We visited a lot of houses and a few apartments when we arrived in Bordeaux, but we couldn’t find anything that suited us. To end up with a place that would be right for us, starting out from these highly compartmentalised and not very bright properties, would have meant substantial and expensive transformations, and would have spoiled the nature of the original building… so we never took the plunge! After more than a year of research, I was put in touch with an estate agent who told us about a former pattern maker’s warehouse in the south of the city. It was a rare find, and we had to decide very quickly. Fred didn’t warm to it immediately, everything needed to be done and the work seemed too extensive to him. I quickly sketched the outline of the project and, above all, determined what it would cost, and that convinced him. The building permit had to be filed within a few weeks – that was one of the terms of the purchase – but the project was very clear to me from the outset. We kept only the façade and the two-party walls, together with the steel structure, which we renovated and left visible. The roof had to be redone completely, and we incorporated openings to provide the necessary lighting in the living spaces. Part of the shed was demolished at the bottom of the plot to create a planted courtyard. The house is articulated around a double-height space, which houses the kitchen and dining room. A large section of glass roof provides natural light, and several upstairs rooms open onto the upper part of the space, clad in birch plywood. I’ve also created several visual perspectives throughout the entire volume of the building so that the eye can travel freely, from the entrance or from my workspace. Based on these two concepts, the rest of the spaces organised themselves quite naturally. We completed the first phase of the work and kept the spaces as open and airy as possible. In the second phase, in a few years, we will divide the large area dedicated to the children into several bedrooms and create another shower room and storage space as we need it.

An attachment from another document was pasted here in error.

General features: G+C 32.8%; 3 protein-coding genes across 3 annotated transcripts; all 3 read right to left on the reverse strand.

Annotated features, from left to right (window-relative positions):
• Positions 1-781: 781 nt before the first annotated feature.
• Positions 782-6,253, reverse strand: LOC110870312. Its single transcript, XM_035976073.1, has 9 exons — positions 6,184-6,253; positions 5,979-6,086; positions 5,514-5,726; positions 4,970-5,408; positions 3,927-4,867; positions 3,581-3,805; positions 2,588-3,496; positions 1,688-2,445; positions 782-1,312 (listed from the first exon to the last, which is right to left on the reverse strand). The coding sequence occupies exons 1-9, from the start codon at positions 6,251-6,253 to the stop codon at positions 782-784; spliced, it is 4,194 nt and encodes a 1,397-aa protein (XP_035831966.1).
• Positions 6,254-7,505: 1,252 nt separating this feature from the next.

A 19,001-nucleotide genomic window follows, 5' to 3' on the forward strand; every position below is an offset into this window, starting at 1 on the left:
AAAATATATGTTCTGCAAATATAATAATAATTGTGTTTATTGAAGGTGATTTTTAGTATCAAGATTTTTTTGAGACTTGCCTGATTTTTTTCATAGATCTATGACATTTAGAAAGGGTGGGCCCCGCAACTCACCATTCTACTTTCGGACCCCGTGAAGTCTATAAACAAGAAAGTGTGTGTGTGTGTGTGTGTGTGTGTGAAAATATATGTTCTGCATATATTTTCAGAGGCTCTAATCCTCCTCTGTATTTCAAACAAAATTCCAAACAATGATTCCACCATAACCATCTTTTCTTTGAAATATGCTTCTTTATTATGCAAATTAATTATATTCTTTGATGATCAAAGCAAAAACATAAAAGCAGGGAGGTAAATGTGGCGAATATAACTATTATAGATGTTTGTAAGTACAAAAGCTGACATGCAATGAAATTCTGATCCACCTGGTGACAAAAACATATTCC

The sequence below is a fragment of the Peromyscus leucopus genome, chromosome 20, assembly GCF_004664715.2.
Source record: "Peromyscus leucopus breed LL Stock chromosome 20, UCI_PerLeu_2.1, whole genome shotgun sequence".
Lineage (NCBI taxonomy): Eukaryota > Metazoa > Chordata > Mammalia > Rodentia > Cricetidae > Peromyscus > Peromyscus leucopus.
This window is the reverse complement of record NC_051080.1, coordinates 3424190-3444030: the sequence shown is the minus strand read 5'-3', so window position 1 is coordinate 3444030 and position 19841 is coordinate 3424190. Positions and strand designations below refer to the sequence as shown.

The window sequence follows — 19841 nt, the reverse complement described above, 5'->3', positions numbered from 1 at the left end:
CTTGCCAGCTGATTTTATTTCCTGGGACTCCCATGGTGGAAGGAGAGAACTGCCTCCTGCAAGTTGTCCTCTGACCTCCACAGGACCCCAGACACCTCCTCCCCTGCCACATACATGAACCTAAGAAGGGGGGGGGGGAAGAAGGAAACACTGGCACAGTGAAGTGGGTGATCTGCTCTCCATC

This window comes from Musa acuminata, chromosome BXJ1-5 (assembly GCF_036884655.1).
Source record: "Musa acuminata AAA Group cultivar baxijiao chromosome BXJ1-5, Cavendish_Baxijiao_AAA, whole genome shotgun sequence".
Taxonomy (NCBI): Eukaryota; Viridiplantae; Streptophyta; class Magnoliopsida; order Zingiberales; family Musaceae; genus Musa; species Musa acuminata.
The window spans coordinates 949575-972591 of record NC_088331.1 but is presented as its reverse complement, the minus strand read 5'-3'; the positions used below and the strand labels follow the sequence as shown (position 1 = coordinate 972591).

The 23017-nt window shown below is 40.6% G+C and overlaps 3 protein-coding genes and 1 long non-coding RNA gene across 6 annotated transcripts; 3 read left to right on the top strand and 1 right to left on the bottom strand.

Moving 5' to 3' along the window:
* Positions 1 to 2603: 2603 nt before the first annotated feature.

What were your inspirations for shaping its interior design?